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Jeffrey MacDonald, Green Beret convicted of murdering family in 1970, gets new hearing in murder case

Jeffrey MacDonald, at Cumberland federal prison in Maryland. Josh Gelman

Jeffrey MacDonald
Jeffrey MacDonald, at Cumberland federal prison in Maryland.
Josh Gelman
(CBS/AP) WILMINGTON, N.C.- More than 40 years after the murders of his pregnant wife and two daughters, former Green Beret Jeffrey MacDonald is getting another chance to try to prove his innocence in the case that was the basis for the book "Fatal Vision."

"48 Hours": Jeffrey MacDonald: Time For Truth

MacDonald is asking a judge to grant him a new trial. The hearing began Monday in a federal courtroom in Wilmington, with MacDonald's attorney saying if jurors in 1979 could have considered two new types of evidence in case, they would have found him not guilty.

Prosecutors chose not give an opening statement.

MacDonald is serving three life sentences for the 1970 murder of his pregnant wife, Colette, and their daughters, Kimberley and Kristen.

MacDonald's lawyer plans on concentrating on two bits of evidence - hairs that don't match MacDonald or his family's DNA and a statement from Jimmy Britt, a deputy U.S. marshal when the case was tried.

When those two things are considered with the rest of the evidence, "you would conclude no reasonable juror would find Jeffrey MacDonald guilty," defense attorney Gordon Widenhouse said.

And now, a book by acclaimed filmmaker and author Errol Morris says MacDonald was telling the truth all along.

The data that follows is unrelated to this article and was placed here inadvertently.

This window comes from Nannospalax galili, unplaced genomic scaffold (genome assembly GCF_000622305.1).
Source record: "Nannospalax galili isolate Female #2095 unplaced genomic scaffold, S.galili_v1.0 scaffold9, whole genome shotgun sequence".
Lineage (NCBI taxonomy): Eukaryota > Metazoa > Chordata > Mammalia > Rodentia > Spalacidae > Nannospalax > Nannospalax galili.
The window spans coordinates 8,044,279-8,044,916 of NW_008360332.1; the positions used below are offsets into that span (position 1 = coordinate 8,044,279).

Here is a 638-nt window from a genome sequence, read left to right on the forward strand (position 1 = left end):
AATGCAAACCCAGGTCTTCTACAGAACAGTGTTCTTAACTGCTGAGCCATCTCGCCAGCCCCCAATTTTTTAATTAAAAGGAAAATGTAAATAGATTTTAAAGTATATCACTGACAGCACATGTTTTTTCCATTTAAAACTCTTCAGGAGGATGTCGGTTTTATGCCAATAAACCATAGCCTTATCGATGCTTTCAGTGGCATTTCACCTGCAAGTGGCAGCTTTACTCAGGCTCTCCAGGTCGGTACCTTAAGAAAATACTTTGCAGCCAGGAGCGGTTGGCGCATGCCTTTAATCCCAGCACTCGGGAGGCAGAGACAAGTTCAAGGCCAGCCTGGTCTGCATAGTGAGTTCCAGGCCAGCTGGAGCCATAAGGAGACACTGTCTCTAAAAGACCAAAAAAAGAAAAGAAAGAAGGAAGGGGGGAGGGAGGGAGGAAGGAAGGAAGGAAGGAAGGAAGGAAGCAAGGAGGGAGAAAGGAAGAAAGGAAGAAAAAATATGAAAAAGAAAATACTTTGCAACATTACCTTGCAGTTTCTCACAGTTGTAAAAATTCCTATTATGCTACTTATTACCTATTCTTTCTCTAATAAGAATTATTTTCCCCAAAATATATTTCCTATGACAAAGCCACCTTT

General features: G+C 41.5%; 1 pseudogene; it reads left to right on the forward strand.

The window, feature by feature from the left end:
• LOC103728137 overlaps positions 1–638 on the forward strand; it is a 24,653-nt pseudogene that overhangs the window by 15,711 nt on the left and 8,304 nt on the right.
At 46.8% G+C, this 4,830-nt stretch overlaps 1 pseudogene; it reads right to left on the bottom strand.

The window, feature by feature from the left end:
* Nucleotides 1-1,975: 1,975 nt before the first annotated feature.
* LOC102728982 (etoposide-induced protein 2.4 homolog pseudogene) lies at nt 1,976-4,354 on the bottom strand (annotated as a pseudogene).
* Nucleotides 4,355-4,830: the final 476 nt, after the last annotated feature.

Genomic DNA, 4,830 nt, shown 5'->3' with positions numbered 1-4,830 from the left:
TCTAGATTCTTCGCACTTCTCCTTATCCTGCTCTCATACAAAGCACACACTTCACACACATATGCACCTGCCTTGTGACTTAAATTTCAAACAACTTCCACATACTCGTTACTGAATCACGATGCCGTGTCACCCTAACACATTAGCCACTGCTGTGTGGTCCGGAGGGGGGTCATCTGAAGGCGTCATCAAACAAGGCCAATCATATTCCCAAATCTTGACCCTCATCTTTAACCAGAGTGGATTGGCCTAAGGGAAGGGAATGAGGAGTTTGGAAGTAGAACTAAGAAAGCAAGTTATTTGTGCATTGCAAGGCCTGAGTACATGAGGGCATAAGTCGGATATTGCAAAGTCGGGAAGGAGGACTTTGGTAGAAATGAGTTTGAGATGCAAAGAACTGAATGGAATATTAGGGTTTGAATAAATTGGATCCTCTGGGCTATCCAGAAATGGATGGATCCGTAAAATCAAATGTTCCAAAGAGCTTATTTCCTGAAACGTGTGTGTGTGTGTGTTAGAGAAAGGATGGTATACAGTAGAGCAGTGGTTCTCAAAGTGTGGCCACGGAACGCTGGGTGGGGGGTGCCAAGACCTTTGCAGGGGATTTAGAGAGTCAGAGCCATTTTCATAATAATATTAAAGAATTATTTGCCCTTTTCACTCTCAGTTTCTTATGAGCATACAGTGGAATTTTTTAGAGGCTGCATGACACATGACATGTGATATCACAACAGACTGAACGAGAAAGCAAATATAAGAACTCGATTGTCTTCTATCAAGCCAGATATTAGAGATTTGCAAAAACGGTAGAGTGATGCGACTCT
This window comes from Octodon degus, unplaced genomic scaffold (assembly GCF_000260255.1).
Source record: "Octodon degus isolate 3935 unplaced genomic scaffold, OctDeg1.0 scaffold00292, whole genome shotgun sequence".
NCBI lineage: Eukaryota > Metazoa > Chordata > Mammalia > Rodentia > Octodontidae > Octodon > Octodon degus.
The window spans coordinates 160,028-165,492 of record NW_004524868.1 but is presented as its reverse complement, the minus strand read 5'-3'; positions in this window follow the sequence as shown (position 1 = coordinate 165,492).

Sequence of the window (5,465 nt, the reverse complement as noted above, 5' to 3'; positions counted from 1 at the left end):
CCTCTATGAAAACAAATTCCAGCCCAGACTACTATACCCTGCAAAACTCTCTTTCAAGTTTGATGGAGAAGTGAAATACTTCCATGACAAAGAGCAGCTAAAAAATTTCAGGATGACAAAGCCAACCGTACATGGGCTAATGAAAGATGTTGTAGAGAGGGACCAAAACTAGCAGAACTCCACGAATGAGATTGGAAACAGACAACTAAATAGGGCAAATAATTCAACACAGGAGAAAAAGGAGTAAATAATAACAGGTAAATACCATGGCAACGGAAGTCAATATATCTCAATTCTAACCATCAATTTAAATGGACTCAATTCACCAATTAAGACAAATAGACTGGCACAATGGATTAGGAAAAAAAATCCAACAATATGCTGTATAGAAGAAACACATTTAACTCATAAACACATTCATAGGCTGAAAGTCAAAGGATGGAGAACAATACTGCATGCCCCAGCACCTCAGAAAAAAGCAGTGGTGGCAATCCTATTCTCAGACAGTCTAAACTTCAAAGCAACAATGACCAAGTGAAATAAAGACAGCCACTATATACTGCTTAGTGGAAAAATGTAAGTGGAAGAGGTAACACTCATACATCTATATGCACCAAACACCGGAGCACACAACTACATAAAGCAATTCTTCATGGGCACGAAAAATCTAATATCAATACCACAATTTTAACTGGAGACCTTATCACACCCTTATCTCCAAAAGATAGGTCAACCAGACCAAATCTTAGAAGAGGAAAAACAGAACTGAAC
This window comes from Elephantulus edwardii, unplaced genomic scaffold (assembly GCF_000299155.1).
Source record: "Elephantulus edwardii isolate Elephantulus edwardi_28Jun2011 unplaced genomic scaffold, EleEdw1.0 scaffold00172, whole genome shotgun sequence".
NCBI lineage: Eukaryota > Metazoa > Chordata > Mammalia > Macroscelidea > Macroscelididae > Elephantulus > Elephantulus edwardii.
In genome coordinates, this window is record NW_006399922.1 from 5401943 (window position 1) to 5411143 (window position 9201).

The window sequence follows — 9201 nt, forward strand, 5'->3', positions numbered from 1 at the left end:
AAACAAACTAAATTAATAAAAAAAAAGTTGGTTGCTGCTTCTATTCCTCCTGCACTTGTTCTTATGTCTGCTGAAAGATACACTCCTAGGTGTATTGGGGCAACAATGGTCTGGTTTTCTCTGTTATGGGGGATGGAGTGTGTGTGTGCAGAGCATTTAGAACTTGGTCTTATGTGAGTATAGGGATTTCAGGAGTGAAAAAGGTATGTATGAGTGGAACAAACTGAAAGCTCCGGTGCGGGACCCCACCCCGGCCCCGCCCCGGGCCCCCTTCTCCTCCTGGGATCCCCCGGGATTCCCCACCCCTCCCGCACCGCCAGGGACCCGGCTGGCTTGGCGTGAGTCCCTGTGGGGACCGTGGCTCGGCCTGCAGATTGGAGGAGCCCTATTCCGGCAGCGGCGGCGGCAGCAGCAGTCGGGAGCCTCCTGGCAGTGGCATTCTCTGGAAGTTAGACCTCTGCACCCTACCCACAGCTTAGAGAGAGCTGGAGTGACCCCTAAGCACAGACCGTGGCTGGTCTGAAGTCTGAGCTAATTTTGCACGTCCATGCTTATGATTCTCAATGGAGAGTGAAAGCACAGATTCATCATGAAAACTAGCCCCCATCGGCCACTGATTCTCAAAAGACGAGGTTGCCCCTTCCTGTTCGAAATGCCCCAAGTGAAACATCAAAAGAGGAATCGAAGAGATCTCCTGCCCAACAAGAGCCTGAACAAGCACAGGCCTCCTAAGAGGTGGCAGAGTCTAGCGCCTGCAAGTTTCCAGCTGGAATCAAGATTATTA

Morris - whose 1988 movie "The Thin Blue Line" helped win freedom for a man wrongfully convicted of murdering a police officer - told Rita Braver of "CBS Sunday Morning" that DNA evidence not available at the time of MacDonald's trial now points to his innocence.

The first witness of the hearing was Wade Smith, who is testifying about Britt's statement. MacDonald's lawyer said that Britt heard prosecutor Jim Blackburn threaten Helena Stoeckley, a troubled local woman whom MacDonald had identified as one of the attackers.

A previous MacDonald attorney has said Stoeckley was prepared to testify she was in the MacDonald home the night of the murders until Blackburn threatened to charge her with the slayings. She later testified she couldn't remember where she was that night.

Lawyers expect the hearing could last up to two weeks.

MacDonald was in a tan prison jumpsuit for the hearing. He was shackled at the ankles, but not the wrist.

  • Crimesider Staff

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